A major consequence of students being over worked is exhaustion. The National Sleep Foundation recommends teenagers get anywhere from eight to ten hours of sleep a night; however, only 15 percent of teenagers reported getting that amount on a regular basis.

“The biggest difficulty I have when it comes to school and work,” senior Cassandra Johannes said, “is that I definitely do not sleep enough.”

Exhaustion limits a student’s ability to learn, comprehend, and concentrate in school. This can lead to falling grades, which contradicts society’s emphasis on a higher education.

“I never have time to do my homework,” Kilano said. “It makes keeping my grades up really hard.”
Working so many hours and being involved in activities outside of school leaves little time for students to complete the homework they were assigned.

“I work until ten and then don’t get home until 11,” Johannes said, “which means I’m always up late doing my homework.”

For students who work to save for college, having failing grades isn’t an option, causing them to work double time to keep their grades up. With six teachers a day who all assign different workloads, it can take hours for a student to study and finish assignments after school.

“Schools don’t do as good of a job as they should balancing the school work sent home,” principal Tom Lietz said.

For students who have to work late nights to help support his or her family, and still complete schoolwork, it is almost an impossible task to achieve. A saving grace for these students is that the school is willing to work with them. The result of this will be for them to succeed in school and still be able to take care of his or her responsibilities at home.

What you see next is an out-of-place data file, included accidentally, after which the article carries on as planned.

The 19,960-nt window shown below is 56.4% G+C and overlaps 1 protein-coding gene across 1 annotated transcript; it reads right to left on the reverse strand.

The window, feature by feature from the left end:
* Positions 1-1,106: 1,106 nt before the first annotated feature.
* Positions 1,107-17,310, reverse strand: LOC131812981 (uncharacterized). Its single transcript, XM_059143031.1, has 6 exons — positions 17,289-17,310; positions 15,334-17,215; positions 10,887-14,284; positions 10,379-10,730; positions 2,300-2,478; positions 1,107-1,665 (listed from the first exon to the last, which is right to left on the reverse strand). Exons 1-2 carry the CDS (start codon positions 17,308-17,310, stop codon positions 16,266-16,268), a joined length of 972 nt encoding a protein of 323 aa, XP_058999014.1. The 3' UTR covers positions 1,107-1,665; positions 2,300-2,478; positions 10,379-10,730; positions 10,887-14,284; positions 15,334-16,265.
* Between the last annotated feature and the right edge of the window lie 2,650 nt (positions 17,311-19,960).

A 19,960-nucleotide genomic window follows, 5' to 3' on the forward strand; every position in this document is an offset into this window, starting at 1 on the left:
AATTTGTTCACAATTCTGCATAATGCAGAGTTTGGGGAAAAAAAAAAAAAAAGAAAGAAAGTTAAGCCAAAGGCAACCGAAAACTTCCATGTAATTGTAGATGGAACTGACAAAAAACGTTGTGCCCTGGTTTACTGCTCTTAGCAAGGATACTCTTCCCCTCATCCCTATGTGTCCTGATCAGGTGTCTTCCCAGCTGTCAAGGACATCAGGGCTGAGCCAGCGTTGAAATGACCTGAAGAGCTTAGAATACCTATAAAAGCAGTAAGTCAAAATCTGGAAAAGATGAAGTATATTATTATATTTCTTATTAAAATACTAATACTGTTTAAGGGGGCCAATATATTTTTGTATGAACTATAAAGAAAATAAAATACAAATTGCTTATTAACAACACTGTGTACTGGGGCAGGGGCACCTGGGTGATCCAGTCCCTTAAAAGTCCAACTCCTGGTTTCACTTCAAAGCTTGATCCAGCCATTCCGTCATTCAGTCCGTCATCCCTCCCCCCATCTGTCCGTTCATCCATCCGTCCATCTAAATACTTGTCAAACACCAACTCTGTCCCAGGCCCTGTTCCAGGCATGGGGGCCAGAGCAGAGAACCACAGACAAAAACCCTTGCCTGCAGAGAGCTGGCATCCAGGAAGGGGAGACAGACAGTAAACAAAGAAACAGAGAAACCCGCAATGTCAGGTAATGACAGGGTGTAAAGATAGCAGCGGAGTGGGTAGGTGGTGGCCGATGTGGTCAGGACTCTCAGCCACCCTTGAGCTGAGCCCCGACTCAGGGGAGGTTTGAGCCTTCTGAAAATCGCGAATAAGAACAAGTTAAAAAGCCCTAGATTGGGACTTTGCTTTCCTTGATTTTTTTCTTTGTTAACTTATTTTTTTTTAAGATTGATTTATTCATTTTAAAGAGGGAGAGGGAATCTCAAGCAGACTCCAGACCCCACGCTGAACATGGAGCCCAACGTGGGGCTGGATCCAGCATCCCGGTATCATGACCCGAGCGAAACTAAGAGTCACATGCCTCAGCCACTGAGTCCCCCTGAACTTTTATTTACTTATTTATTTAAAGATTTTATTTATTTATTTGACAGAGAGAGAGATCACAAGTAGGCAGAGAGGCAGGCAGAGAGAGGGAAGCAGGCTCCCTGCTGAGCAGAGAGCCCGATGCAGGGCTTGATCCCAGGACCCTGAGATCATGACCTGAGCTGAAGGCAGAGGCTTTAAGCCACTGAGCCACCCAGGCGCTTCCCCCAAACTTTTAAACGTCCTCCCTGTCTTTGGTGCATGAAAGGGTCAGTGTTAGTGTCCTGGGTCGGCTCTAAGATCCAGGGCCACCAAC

“Real life comes into play,” principal Tom Lietz said, “and it is a whole different level when kids have to work to help with their family.”

Students also find that not only their education is affected by working so much, but also their social lives.

“It’s so hard not being able to go out with friends,” senior Kassidy Kilano said. “I feel like I miss out on so much.”

Many people find it important to have a social outlet where they can forget about school and work for a few hours, but the epidemic of being over worked doesn’t always allow that.

“The most difficult thing about my job is that it’s a weekend-only job,” junior Ryan Fromm said. “So if I need to study for a test it’s hard, and a lot of my friends like to do things on a Saturday night, so I miss out on a lot of things.”

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Jacob Joseph, Managing Editor

Jacob is currently a senior and is very ecstatic to be the Managing Editor, and a three-year newspaper staff member. He can't wait to be the heir to the...

Mackenzie Malone, Social Media Editor

This is Mackenzie's second year on the UHS Arrow staff. This year she is excited to be the social media editor and write even more stories than she did...

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Balancing Act: Between school and work, it’s sometimes difficult to find time to be a teen